So I have a problem with one of the tactics I’ve seen used to fight stigma for mental illness, especially mental illnesses that are commonly associated with suicide. That tactic is the one I refer to as “things aren’t hopeless, you’re sick.” I had trouble putting my problem with this into words for the longest time, and I felt like I was a terrible person because I know that it’s important to see mental health problems in the same way we see physical health problems. That’s a fundamental part of destroying stigma. I’ve finally been able to break down my problems with this argument into two sections.
First, I think that this problem commonly manifests by comparing mental illness to the wrong types of physical illness. Raise your hand if you’ve ever heard “If you broke your leg, you’d go to a doctor. Why should treatment for mental illness be any different?” I’m not arguing the whole going to the doctor point, but breaking your leg is something that gets fixed and then you’re done with it. Your leg is usually fine afterwards, and that’s not the case with mental illness. It seems like a small nitpick, but people with mental illness regularly get shamed for both being on medication (and for not being on medication, but that’s a whole different post) and still needing to manage their mental health for longer than others deem is necessary. (“What, you’re still depressed? You really need to just get over it.”) I’m a lot more okay with the comparisons to diabetes in terms of access to medication, since diabetes is also a condition that different people manage in different ways.
Despite being okay with the diabetes comparison, I would prefer it if there was a stronger push towards portraying mental illness as being in the same crowd as physical disabilities.* I mean, they’re already covered under disability arrangements, but I know from reading comment threads online that I’m not the only person who has felt unable to get that day-to-day help because “having a mental illness isn’t disabled enough.” And really, while mental illness is similar to diabetes in that it can be managed in different ways and is ongoing, it is more similar to physical disabilities, which are also managed in different ways, are ongoing, are often ignored, and lead to accessibility issues (all of which are different depending on the person and their disability).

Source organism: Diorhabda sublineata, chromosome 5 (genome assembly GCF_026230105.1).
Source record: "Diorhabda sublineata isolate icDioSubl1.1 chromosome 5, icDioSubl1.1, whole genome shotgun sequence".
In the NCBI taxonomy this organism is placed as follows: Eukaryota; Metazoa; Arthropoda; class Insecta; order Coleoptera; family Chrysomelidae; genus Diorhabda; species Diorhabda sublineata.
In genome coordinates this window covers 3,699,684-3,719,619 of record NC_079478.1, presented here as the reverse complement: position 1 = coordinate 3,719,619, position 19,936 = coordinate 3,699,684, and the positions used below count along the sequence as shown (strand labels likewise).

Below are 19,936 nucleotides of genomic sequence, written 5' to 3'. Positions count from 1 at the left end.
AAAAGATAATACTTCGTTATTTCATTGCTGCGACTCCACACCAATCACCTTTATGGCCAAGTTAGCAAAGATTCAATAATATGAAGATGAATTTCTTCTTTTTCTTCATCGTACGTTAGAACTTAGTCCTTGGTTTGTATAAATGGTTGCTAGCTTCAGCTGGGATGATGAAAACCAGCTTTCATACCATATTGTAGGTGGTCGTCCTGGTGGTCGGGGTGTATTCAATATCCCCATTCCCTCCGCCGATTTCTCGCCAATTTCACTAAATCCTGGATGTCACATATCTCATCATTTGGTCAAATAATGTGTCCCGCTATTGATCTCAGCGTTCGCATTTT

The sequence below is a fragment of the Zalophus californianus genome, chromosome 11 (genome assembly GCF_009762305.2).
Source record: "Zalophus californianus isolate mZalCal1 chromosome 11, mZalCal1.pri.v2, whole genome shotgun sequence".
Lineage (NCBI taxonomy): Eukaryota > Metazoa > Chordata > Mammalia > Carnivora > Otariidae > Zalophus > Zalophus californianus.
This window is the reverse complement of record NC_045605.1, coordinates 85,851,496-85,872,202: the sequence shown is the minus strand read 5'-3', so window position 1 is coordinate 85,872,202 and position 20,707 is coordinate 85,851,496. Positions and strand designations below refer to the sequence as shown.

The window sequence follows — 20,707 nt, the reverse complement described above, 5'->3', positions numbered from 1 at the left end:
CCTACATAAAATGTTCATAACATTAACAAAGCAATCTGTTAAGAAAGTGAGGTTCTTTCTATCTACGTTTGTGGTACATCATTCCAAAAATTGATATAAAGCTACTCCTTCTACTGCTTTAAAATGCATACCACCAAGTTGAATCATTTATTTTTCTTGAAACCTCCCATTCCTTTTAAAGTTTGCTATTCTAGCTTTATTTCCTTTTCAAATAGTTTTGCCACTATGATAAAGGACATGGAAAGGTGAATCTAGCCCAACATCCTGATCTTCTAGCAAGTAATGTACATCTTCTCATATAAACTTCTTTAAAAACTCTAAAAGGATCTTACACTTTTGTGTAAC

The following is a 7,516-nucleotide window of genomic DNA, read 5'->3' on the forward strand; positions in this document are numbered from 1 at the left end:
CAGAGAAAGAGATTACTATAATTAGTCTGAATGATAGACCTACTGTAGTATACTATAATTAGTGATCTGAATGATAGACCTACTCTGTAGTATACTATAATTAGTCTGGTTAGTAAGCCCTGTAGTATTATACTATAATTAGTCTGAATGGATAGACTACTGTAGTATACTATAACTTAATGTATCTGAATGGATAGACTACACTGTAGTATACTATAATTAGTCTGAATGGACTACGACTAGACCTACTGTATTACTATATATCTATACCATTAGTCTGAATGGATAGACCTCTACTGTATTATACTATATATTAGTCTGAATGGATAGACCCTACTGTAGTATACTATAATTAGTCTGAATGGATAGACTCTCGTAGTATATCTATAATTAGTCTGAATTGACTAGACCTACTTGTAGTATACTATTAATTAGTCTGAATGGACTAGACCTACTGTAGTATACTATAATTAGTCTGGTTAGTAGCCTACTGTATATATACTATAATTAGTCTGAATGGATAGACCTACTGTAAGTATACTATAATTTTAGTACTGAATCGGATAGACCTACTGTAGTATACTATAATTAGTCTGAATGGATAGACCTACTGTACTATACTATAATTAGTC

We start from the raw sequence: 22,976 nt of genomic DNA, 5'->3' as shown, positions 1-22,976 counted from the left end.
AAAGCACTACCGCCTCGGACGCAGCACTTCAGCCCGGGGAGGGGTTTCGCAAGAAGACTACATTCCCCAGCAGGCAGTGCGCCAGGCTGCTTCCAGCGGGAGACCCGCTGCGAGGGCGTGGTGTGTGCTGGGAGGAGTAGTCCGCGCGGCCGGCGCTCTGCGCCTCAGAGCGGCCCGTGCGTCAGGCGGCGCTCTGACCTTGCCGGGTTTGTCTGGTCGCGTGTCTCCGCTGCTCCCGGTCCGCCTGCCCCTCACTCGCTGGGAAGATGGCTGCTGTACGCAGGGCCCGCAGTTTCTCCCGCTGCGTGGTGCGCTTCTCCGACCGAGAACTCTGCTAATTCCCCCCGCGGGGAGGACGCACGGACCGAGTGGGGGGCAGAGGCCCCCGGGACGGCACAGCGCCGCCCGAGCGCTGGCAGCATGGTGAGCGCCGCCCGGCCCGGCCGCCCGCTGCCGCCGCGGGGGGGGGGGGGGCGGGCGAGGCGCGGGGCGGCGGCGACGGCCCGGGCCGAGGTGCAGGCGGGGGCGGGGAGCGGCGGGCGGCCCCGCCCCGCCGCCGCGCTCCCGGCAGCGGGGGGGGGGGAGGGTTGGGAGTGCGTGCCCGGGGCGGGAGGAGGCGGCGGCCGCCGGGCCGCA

The second problem I have with this argument is that I most often see it used to talk to people with mental illness (I’ve gotten it myself more times than I can count), and that is all kinds of dismissive. I’m talking about things like “things aren’t hopeless, you’re just sick,” and “your brain chemistry is out of whack.” When you tell someone that their feelings are wrong, you’re, well, wrong.
Tangent: Some people find it useful to have other people give them reality checks (i.e. Captain Awkward has just recently had an open thread for people with anxiety where several people say they find it helps for people to remind them that the grocery store is not a scary place), but don’t just guess. Ask the person what is helpful for them. In the previous example, if you used the same tactic on me, you might think “Oh, Ariana is having trouble getting to the library, so I’ll just remind her that it’s not scary.” That doesn’t work for me. What works for me is to tell other people I can put it off until tomorrow, then surprise my brain by instantly doing the thing I was scared off. You wouldn’t know that unless you asked.
Back on-topic: I especially hear the “you’re just sick” lines when people talk about feeling hopeless or suicidal, and I can not think of a ruder thing to say to such an admission. While these feelings are common in people who have mental illness, they are not exclusive to mental illness, and, more importantly, why does having a mental illness make those feelings less legitimate? If someone who was grieving over a dead loved one said that sometimes they wished they wouldn’t wake up in the morning, would you respond with “oh, you’re just sick/grieving?” I suspect you’d be more likely to say that it was a really hard thing to go through, and, depending on how close you were to the person, maybe suggest a therapist or a support group. And really, it’s not a bad thing to suggest forms of help to a suicidal person, I’m all for that. The difference between these two scenarios is that in one the feelings are considered legitimate, and in the other, the feelings are dismissed. This is really dangerous, because dismissing the legitimacy of a person’s feelings makes it impossible to actually help them. If I can’t trust you to take what I say seriously, how can I trust you to listen when I tell you that I’m having serious side-effects from my medication, or to respect my decision to not be on medication at all? Why should I even bother telling you I’m suicidal in the first place?
* I know that there is a lot of stigma surrounding people with physical disabilities as well, but this isn’t the post for that. I do think that people with physical disability and people with mental illness are natural allies considering that there are similar issues at play, especially considering the difficulties shared by people with invisible physical disabilities and people with mental illness.